Industry figures are warning equestrians to be wary about a new “mutual assistance” rescue system for horse owners in Britain, set up by a horsewoman in Australia.
Emergency Equine Assistance (EEA) was launched globally last month and aims to build a support network for people travelling with horses.
The system coordinates a contact list of people who can be called upon to come to the aid of other members in the area whether they need a jump start, mechanical assistance, a farrier, a vet or a tow truck.
EEA has been set up by Maryanne Fraser, who is based in Victoria, Australia.
“In Australia, we don’t have any help at all for people stranded with horses — emergency services won’t come to the rescue,” she told H&H.
“Other countries do have roadside assistance, but maybe that’s out of budget. It may never actually happen, but it’s nice to know that if you need help, you’ve got it.”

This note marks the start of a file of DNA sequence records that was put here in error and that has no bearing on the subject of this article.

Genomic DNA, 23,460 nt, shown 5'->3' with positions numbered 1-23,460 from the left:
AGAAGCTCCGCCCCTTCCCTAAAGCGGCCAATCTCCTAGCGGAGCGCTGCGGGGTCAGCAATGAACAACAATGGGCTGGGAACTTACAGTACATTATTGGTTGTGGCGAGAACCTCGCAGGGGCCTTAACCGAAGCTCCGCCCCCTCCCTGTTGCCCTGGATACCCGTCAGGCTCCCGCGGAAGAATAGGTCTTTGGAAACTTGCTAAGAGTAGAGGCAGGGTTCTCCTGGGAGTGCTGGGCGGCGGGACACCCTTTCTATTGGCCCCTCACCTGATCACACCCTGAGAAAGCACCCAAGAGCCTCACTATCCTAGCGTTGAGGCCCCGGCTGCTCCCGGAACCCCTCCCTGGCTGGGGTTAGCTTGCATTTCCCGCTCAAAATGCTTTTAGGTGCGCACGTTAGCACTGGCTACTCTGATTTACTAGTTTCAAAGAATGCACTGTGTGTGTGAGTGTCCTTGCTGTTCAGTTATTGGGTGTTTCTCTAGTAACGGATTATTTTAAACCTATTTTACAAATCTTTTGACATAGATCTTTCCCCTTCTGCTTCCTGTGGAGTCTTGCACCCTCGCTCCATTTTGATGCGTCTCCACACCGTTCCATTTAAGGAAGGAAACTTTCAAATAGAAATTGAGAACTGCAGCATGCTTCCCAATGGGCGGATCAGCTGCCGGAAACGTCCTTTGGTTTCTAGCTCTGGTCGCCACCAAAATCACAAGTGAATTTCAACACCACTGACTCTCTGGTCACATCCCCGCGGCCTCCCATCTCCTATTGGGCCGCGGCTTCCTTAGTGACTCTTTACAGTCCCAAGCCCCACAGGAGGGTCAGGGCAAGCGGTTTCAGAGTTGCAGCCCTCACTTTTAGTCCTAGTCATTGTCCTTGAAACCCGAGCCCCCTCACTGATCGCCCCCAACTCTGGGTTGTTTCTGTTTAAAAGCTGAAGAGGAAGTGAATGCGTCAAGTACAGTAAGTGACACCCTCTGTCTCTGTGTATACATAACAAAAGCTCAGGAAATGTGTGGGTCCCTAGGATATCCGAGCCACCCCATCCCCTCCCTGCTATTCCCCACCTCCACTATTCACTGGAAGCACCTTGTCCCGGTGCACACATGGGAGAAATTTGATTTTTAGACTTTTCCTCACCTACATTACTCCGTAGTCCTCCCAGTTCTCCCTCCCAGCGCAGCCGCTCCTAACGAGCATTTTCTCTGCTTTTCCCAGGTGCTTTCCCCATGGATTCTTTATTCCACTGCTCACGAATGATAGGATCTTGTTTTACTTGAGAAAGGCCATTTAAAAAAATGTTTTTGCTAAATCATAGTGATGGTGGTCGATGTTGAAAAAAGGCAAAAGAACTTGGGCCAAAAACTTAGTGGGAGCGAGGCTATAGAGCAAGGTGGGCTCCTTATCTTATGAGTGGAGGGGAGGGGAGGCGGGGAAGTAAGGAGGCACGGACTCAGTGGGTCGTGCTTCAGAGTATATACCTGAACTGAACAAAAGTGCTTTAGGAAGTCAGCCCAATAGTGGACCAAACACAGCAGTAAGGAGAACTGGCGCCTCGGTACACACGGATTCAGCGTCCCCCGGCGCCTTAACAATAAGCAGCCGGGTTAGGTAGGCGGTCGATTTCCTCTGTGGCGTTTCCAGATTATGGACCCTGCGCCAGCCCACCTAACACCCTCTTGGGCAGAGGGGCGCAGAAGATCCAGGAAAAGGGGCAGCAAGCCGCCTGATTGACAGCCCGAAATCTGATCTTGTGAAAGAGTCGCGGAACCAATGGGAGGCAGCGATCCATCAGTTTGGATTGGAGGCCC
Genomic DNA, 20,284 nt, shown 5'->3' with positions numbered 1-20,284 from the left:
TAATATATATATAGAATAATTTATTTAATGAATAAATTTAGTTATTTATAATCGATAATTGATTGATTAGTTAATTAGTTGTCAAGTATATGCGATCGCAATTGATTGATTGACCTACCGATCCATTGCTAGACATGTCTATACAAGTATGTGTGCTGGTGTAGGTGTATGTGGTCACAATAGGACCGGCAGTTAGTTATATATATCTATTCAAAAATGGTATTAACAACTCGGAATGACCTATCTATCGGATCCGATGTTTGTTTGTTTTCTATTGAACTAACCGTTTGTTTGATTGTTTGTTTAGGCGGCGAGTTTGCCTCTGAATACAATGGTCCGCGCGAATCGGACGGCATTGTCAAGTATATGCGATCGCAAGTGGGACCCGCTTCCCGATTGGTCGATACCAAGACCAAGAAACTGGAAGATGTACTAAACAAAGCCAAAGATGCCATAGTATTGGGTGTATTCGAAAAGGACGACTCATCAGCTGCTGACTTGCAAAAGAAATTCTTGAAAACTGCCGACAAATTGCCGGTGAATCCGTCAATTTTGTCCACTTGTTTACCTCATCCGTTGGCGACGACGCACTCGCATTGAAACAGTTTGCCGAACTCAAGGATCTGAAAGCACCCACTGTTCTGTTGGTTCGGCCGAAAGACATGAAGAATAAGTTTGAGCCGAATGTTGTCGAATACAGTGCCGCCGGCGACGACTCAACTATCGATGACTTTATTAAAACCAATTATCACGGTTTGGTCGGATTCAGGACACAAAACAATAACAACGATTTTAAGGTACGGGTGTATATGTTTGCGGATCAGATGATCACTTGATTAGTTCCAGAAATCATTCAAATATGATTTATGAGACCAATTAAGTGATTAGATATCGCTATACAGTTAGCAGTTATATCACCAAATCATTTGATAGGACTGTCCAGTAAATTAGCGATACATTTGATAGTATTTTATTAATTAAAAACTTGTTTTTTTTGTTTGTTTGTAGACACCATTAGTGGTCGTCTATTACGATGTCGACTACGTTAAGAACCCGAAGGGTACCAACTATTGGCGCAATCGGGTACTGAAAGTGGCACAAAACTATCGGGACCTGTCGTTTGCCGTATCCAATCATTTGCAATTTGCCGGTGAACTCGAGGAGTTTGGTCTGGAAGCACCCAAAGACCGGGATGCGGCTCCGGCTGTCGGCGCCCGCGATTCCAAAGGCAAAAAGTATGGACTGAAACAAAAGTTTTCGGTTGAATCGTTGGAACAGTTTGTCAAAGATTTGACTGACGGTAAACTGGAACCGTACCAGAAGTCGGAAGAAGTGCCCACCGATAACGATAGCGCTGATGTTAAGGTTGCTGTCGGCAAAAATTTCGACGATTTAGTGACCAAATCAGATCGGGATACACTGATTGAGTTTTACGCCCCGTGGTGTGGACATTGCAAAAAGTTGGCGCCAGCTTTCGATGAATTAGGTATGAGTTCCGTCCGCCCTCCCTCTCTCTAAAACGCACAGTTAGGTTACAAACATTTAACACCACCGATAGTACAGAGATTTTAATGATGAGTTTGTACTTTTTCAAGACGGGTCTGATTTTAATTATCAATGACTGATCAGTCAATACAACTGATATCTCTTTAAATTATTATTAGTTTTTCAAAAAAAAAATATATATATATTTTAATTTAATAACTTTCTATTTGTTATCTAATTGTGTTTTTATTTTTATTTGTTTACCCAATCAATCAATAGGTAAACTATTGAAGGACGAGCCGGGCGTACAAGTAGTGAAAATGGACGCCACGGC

Members receive a contact list to keep in their vehicles. In registering they also volunteer to help others. Joining is free, but a rescue “reward” is suggested.
But the UK horse industry is concerned. Jon Phillips, from the Organisation of Horsebox and Trailer Owners, thinks it is “very worrying”.
“If any form of reward is given for someone picking you up, unless you have the correct operator’s licence, the correct hire and reward insurance and the correct competency certificates, it’s illegal.
“Plus, it’s always a worry if a stranger picks up your horse — you don’t know about their lorry or how they drive.”
South Essex Insurance Brokers’ David Buckton agreed, questioning the “hire and reward” aspect. “This is no doubt a proposal that is being put forward with the best of intentions, but will all the volunteer rescuers have the appropriate skills, equipment and vehicles?
“Also, the rescuer will become the keeper of the horse and could be strictly liable for any damage or injury. All volunteers will have to ensure they have adequate public liability insurance.”
Lee Hackett, from the British Horse Society, said: “It’s a lovely idea, but we have some worries about the legalities of it. We don’t want people to find themselves in trouble for doing something out of the goodness of their heart.”
This article was first published in Horse & Hound (3 June, ’10)